When several states enacted similar policies in the 1990s, the result was disastrous. In Maine, Kentucky, Washington, New Jersey, and New York, these policies disrupted the individual insurance market. Premiums increased sharply, driving down the percentage of the population enrolled in individual plans.
The authors of the ACA were fully aware of the danger and put in place two policies intended to mitigate the adverse selection that is inherent in the law’s regulatory framework: an individual mandate that penalizes those who do not purchase insurance, and large taxpayer-financed subsidies to encourage lower-income households to apply for coverage. The push of the mandate and the pull of the subsidy were expected to bring most people into coverage.
The ACA’s individual mandate imposes a tax on uninsured households, collected at the time a household files their income tax form. For 2016, a family must pay a tax equal to 2.5 percent of their income above the minimum threshold for filing income taxes. The tax tops out at the total annual premium for the average bronze plan sold on the exchanges, and is pro-rated based on the number of months without insurance.
The size of the subsidies also depends on household income. Households with incomes between one and four times the federal poverty line (FPL) are eligible to receive federal subsidies lowering their premium payments. Those with incomes between one and two-and-a-half times FPL also receive a cost-sharing subsidy. Importantly, the subsidies are only available to households who buy their insurance through the ACA’s exchanges.
Taxpayers who are on the fence about enrolling in health insurance face a complex calculation. They must weigh the cost of paying premiums to enroll in a plan against the tax they would pay for going uninsured, plus the risk that someone in their family might need medical treatment for which they could be fully liable.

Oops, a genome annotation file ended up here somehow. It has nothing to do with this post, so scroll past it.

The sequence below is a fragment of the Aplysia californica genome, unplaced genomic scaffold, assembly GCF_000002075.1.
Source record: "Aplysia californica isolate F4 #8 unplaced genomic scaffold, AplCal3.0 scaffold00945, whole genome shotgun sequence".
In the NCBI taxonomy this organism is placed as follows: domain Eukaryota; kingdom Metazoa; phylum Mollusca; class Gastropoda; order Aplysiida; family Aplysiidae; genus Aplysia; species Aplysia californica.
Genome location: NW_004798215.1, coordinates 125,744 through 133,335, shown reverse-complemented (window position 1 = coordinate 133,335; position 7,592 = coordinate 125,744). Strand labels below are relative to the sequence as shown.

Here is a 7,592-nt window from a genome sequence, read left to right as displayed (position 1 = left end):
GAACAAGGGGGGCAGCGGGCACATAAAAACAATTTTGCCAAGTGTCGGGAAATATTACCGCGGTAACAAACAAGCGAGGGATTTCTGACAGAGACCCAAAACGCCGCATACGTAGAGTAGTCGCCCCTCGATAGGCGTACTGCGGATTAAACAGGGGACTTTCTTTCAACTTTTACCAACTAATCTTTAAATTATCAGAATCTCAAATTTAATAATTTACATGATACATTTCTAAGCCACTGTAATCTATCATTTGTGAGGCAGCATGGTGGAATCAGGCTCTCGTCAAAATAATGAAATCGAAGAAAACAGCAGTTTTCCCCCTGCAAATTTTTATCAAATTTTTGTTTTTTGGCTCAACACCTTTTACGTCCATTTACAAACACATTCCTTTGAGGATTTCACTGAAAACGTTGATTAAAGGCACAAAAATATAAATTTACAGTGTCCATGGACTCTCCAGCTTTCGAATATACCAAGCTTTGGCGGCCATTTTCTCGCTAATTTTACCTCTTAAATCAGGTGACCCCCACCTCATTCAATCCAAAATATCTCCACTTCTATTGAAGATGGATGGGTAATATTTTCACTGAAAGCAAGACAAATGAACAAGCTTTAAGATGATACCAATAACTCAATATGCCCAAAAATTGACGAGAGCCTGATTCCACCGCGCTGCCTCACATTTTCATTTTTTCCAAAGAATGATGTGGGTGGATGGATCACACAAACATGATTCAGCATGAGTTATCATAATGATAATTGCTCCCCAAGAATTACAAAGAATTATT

The decision for those with very low incomes is likely to be easy. They are eligible for generous federal subsidies, substantially reducing the premium — in some cases, the net premium could be zero. Cost-sharing subsidies further reduce the cost of health care. That explains why most of the enrollment in insurance plans offered on the exchanges is concentrated among those with incomes just above the level of eligibility for Medicaid.
For those with higher incomes, however, it is a more difficult choice. They are often eligible for some subsidies but are still required to pay substantial premiums themselves. According to Bob Laszewski, a family of four living in Roanoke, Virginia with an income of $60,000 in 2016 would have a premium payment of $4,980 for the year for the second lowest-cost silver plan. That plan has a $5,000 deductible. That means the family could spend almost one-sixth of their pre-tax income on health costs before they received any insurance payment.